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Treatment of Child and Adolescent Problems
Thyroid Problems Treatment
Thyroid Disorder Treatment
Paediatric Critical Care
Treatment of Childhood Infections
Child Nutrition Management
Growth And Development Including General Paediatri
Management of New Born Care
Preimplantation Genetic Diagnosis (Pgd)
Congenital Ear Problem Treatment
Treatment of Polycystic Ovary Syndrome In Adolesce
Treatment of Thyroid Disease in Children
Cleft Lip Treatment
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Doctor my daughter 2yrs 3 month old. She having cold and cough pbm. Heavy dry cough most probely at night time give cough drops for her at that she k. After 2 week she have same pbm. Help me pls. Prescribe any immunity syrup. Thank u.
My child of 5 1/2 yrs has adenoid said by ent specialist has to be operated as soon as possible is it the only way not any other
Problems with the skin during the teenage years are very common. Although skin issues can be really stressful, the right skin care treatment can help in controlling the problems you may face during this time. Here are some of the skin issues that you may face at this stage of life and ways to prevent them:
Oily Skin: Oily skin is a very common occurrence during teenage years. To a certain extent, oily skin may be due to genetics but for some, it may be due to hormonal changes that cause excess oil to be produced on the skin surface. In order to not inflame the skin further, individuals with oily skin shouldn't overly scrub their skin as well as not use harsh cleansers to clean the face. More importantly, when you do use a cleanser on your face, you should only do so two times a day. If you go overboard, it would only do more harm than good.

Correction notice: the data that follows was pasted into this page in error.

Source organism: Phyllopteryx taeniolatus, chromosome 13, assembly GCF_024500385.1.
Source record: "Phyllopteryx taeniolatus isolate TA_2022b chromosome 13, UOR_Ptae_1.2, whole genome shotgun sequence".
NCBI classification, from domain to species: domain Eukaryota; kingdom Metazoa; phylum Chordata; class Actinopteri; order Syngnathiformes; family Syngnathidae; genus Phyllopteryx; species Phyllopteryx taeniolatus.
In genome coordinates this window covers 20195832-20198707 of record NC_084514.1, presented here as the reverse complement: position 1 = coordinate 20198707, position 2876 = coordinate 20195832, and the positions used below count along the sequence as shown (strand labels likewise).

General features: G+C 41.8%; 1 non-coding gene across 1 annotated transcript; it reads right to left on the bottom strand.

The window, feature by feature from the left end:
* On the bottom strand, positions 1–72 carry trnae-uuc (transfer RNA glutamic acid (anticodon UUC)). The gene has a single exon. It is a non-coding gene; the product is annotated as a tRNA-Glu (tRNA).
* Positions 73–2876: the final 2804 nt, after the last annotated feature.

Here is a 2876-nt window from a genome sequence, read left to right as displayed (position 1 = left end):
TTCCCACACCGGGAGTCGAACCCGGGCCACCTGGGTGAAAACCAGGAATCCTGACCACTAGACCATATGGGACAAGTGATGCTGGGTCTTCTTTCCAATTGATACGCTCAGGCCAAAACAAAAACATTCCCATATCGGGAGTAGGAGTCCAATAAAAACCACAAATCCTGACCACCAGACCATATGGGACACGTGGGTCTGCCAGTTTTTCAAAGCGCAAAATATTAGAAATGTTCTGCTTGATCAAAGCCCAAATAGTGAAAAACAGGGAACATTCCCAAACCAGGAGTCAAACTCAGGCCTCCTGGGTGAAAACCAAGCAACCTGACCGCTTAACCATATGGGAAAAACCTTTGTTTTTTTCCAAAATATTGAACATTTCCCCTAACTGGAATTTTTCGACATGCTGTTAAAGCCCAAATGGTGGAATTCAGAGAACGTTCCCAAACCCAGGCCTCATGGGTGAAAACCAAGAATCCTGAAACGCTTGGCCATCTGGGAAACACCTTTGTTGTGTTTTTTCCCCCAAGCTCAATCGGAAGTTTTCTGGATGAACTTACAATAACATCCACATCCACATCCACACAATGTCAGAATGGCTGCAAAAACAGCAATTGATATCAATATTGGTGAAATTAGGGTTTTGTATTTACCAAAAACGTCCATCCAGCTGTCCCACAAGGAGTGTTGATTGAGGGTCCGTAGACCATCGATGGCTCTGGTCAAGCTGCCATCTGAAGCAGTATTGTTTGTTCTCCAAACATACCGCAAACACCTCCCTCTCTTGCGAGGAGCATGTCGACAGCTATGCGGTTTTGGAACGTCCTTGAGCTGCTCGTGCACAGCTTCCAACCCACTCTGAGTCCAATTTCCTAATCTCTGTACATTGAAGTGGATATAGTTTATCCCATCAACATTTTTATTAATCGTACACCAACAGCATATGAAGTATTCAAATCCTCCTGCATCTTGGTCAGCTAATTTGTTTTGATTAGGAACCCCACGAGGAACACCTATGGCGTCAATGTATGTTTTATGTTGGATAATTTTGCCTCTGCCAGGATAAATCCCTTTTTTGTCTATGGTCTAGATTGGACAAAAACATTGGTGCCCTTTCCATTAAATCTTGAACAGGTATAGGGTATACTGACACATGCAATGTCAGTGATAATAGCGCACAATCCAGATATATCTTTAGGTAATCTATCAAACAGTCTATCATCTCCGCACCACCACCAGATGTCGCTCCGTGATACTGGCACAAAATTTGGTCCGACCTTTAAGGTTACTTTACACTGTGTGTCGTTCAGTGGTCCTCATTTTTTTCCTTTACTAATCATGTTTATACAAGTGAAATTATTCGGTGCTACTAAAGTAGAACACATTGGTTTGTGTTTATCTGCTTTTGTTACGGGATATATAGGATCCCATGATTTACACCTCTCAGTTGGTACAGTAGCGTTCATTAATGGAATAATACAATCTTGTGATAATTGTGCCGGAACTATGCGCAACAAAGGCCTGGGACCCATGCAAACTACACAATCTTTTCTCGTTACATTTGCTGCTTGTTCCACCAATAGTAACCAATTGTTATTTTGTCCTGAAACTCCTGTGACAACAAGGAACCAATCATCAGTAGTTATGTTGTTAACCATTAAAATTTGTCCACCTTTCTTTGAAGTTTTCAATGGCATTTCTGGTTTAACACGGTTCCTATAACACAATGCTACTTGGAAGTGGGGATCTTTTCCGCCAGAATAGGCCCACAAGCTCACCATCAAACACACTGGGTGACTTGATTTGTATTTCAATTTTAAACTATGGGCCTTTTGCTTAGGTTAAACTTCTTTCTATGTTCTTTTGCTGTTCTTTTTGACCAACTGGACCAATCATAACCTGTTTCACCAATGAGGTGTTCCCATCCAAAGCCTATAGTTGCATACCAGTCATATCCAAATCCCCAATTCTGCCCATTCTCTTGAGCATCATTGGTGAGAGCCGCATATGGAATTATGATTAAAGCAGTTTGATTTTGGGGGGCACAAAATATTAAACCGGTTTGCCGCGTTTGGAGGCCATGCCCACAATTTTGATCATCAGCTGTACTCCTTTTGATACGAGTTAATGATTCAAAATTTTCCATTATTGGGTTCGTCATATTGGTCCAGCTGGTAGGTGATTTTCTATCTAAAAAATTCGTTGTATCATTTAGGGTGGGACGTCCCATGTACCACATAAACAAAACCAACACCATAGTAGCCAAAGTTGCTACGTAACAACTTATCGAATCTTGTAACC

Acne: Whether it is blackheads, whiteheads or spots filled with pus, acne affects about 80% of teenagers at some point in their lives. Teenagers are more prone to this problem because the hormone levels during this time are especially high, resulting in an increase in the magnitude of sebaceous glands and the oil that is produced. When too much oil is produced, this, along with dead skin cells block, the follicles, giving rise to acne. There are certain ways in which you can prevent it from occurring, such as always having a bath after any strenuous activity, not picking or touching the problem areas and washing acne-prone spots only two times a day.
Excessive Sweating: Excessive sweating is another major cause of concern for teenagers. The problem can be due to two different conditions - stress or hyperhidrosis (a condition wherein you sweat excessively on a daily basis). Wearing clothes made from cotton, using antiperspirants as well as avoiding drinks and foods that may cause episodes of excessive sweating are some of the ways in which you can keep the problem in control.
Hii my baby is 2 & half year old. He is suffering from phimosis issue & deficiency of iron too. He do not like chapati & sabji he inly likes potatoes. He is on milk only Pls suggest me he is suffering from two problems what I can do as a mother for him.
Sir my 3 month old baby boy is having left sided severe hydronephrosis with PUJ obstruction. Doctor has referred for a surgery. I want to know should I go for open surgery or laparoscopic surgery. Can you guide me who is best Dr. in Mumbai.
My child is 5 years old and she has bed wet problem. She wets the bed daily. She always passes urine two or three times while sleeping. I want solution of this. please advise.